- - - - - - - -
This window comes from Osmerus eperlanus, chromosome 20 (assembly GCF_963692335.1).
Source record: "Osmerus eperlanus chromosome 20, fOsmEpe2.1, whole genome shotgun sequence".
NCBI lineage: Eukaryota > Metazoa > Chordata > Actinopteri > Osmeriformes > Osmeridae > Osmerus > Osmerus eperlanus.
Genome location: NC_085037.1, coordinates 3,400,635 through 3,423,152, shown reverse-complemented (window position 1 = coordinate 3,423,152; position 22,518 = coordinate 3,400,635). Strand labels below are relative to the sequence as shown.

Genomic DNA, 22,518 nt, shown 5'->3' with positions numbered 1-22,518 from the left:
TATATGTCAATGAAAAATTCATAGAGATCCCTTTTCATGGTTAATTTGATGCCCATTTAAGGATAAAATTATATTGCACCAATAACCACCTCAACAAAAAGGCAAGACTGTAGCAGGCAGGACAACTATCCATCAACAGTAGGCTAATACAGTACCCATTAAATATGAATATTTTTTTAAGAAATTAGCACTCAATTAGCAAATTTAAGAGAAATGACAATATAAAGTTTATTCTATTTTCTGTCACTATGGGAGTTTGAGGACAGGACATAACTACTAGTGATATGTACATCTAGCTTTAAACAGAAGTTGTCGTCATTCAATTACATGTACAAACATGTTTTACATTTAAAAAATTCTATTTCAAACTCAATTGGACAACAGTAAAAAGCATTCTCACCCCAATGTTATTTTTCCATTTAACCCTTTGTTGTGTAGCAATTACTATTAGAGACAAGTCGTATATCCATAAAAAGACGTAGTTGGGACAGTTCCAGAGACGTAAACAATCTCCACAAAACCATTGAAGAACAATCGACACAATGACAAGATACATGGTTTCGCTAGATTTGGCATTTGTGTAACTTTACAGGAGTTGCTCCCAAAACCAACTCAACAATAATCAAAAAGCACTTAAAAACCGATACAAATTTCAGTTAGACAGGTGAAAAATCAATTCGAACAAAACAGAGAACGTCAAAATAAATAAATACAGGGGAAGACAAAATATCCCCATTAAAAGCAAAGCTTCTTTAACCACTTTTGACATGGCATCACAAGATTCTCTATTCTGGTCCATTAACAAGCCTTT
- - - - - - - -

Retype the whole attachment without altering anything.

This window comes from Osmerus eperlanus, chromosome 20 (assembly GCF_963692335.1).
Source record: "Osmerus eperlanus chromosome 20, fOsmEpe2.1, whole genome shotgun sequence".
NCBI lineage: Eukaryota > Metazoa > Chordata > Actinopteri > Osmeriformes > Osmeridae > Osmerus > Osmerus eperlanus.
Genome location: NC_085037.1, coordinates 3,400,635 through 3,423,152, shown reverse-complemented (window position 1 = coordinate 3,423,152; position 22,518 = coordinate 3,400,635). Strand labels below are relative to the sequence as shown.

Genomic DNA, 22,518 nt, shown 5'->3' with positions numbered 1-22,518 from the left:
TATATGTCAATGAAAAATTCATAGAGATCCCTTTTCATGGTTAATTTGATGCCCATTTAAGGATAAAATTATATTGCACCAATAACCACCTCAACAAAAAGGCAAGACTGTAGCAGGCAGGACAACTATCCATCAACAGTAGGCTAATACAGTACCCATTAAATATGAATATTTTTTTAAGAAATTAGCACTCAATTAGCAAATTTAAGAGAAATGACAATATAAAGTTTATTCTATTTTCTGTCACTATGGGAGTTTGAGGACAGGACATAACTACTAGTGATATGTACATCTAGCTTTAAACAGAAGTTGTCGTCATTCAATTACATGTACAAACATGTTTTACATTTAAAAAATTCTATTTCAAACTCAATTGGACAACAGTAAAAAGCATTCTCACCCCAATGTTATTTTTCCATTTAACCCTTTGTTGTGTAGCAATTACTATTAGAGACAAGTCGTATATCCATAAAAAGACGTAGTTGGGACAGTTCCAGAGACGTAAACAATCTCCACAAAACCATTGAAGAACAATCGACACAATGACAAGATACATGGTTTCGCTAGATTTGGCATTTGTGTAACTTTACAGGAGTTGCTCCCAAAACCAACTCAACAATAATCAAAAAGCACTTAAAAACCGATACAAATTTCAGTTAGACAGGTGAAAAATCAATTCGAACAAAACAGAGAACGTCAAAATAAATAAATACAGGGGAAGACAAAATATCCCCATTAAAAGCAAAGCTTCTTTAACCACTTTTGACATGGCATCACAAGATTCTCTATTCTGGTCCATTAACAAGCCTTT